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U.S. Northeastern Travel May Be Disrupted by High Winds

Nov. 1 (Bloomberg) -- High winds, thunderstorms and rain swept across the U.S. Northeast today, disrupting air travel in cities including New York and toppling trees and power lines.

Delays at New York’s LaGuardia Airport were averaging 46 minutes as of 12:45 p.m. after peaking at more than three hours earlier today, according to the Federal Aviation Administration’s website. High winds held up flights for more than an hour at John F. Kennedy International and at Newark Liberty in New Jersey.

At least 239 flights in the U.S. were canceled as of 12:45 p.m., including 75 at LaGuardia and Philadelphia International, 56 at Newark and 16 at Boston’s Logan International, said FlightAware, a Houston-based airline tracking service. High winds can delay commercial flights and spread backups throughout the country when they strike major East Coast airports, particularly in New York.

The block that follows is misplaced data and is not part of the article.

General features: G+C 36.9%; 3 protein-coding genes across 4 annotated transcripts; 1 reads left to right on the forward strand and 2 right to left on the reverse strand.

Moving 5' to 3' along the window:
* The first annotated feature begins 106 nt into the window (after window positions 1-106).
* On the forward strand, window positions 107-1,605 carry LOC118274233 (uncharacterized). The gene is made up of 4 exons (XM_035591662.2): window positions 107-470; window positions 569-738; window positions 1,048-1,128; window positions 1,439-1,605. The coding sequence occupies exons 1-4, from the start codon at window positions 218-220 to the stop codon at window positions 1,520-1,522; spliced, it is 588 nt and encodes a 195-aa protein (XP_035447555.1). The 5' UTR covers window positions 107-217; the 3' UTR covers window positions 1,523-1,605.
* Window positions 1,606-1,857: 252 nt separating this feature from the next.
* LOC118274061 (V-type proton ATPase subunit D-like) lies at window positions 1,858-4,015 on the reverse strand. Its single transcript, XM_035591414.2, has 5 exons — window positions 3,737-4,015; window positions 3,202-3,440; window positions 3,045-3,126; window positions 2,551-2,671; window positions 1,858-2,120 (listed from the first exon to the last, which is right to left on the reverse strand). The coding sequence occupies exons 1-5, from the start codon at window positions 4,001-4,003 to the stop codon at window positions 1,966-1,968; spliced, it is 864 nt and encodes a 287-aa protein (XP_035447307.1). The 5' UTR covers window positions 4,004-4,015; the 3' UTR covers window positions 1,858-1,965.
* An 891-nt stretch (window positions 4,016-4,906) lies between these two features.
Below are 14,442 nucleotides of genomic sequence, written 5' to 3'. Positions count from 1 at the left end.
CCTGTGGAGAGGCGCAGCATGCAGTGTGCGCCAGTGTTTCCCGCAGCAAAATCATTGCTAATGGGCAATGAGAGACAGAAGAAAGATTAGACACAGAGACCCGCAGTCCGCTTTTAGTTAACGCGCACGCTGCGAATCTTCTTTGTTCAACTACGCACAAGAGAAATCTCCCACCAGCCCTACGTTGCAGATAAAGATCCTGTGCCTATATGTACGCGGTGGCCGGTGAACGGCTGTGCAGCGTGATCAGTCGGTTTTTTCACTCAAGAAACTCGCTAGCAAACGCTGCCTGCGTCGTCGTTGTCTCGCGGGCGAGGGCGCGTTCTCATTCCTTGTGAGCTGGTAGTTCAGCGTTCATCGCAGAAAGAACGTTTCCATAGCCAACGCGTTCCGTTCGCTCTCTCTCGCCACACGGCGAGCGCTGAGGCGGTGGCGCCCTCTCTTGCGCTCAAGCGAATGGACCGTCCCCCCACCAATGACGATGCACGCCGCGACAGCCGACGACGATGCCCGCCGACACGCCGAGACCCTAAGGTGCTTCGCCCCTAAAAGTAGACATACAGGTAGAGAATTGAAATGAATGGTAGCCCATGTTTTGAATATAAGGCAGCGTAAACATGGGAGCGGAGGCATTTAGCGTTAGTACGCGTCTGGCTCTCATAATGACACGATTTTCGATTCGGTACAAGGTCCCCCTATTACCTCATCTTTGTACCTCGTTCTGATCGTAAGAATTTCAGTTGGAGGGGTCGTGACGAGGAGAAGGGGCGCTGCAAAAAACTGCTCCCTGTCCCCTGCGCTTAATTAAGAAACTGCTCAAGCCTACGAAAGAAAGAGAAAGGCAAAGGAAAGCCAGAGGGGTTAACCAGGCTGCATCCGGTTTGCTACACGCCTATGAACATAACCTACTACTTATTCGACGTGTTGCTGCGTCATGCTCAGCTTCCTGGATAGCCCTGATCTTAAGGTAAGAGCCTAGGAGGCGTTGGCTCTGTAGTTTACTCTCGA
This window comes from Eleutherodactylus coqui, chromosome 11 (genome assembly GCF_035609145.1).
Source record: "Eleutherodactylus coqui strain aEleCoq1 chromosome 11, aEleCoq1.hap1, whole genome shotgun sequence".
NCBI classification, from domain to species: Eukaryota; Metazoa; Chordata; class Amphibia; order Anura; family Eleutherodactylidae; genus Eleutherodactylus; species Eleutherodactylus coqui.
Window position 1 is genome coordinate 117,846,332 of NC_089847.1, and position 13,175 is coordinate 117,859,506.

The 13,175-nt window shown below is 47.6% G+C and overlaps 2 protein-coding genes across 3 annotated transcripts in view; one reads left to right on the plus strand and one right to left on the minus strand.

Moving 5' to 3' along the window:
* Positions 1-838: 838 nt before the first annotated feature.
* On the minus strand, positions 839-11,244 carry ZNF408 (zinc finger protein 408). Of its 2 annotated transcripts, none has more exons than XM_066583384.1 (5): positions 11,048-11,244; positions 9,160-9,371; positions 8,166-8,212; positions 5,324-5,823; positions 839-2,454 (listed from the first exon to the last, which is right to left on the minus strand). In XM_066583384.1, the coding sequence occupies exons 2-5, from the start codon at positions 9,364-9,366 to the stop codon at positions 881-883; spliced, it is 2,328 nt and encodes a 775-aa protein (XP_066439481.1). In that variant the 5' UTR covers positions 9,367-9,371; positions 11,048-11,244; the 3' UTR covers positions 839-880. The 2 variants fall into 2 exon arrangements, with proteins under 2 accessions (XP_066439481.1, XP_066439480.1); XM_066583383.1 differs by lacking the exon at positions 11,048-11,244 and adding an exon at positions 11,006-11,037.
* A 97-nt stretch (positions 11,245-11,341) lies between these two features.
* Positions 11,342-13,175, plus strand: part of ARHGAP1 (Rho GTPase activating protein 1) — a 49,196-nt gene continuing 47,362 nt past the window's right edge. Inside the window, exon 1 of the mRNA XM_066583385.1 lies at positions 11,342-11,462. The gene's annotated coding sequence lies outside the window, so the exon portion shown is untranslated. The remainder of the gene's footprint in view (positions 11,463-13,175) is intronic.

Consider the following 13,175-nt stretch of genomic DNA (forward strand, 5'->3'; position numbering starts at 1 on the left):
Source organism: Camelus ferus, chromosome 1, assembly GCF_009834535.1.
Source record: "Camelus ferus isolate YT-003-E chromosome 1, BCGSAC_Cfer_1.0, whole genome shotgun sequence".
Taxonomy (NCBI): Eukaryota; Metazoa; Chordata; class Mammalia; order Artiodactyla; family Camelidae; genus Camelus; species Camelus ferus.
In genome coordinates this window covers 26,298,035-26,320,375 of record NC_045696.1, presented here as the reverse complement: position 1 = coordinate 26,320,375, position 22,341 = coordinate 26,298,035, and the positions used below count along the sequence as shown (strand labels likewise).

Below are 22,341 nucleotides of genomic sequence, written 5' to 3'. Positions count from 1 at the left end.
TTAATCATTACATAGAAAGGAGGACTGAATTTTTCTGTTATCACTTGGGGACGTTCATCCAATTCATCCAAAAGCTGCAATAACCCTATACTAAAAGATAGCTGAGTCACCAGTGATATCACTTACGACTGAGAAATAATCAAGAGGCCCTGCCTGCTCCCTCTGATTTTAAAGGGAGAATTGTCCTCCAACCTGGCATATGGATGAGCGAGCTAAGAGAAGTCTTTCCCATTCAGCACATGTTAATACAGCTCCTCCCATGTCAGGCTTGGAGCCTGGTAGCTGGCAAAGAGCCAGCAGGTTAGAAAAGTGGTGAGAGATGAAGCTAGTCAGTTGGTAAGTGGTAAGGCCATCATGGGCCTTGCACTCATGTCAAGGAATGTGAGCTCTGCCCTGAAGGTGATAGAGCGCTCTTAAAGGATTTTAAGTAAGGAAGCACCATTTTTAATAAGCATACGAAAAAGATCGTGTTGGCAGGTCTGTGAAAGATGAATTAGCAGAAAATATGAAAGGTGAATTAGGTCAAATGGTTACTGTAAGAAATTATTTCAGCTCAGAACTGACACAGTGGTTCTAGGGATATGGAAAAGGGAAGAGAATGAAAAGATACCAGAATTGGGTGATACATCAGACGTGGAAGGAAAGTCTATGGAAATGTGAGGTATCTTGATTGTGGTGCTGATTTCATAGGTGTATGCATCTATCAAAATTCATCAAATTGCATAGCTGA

“Some downed trees and power lines are likely, resulting in scattered power outages,” according to a wind advisory issued for Long Island. “Winds this strong can make driving difficult, especially for high-profile vehicles.”

There were 31 reports of winds knocking down trees and power lines and damaging buildings in New York, New Jersey, Pennsylvania, Connecticut, Massachusetts and Delaware, said the national Storm Prediction Center in Norman, Oklahoma.

Low Pressure

The winds were created by a deep area of low pressure that was moving across the Great Lakes into southern Canada, Mike Doll, a meteorologist at AccuWeather Inc. in State College, Pennsylvania, said by telephone.

“When you get low pressure this strong, you are going to get a lot of wind,” he said.

A few thousand feet above the surface, there will also be a corridor of winds as strong as 70 miles (113 kilometers) per hour, which will mean turbulence for airplanes, Doll said.

Areas of moderate or greater turbulence stretch from southern Canada along the U.S. East Coast to South Carolina, according to the national Aviation Weather Center in Kansas City, Missouri. Light turbulence covers the entire eastern third of the U.S. and Canada.

“The big airplanes and the big jets are going to feel it,” Doll said. “If you are taking off in a little Cessna, forget it.”

The winds will start to wane after dark, he said.

To contact the reporter on this story: Brian K. Sullivan in Boston at bsullivan10@bloomberg.net

To contact the editor responsible for this story: Dan Stets at dstets@bloomberg.net

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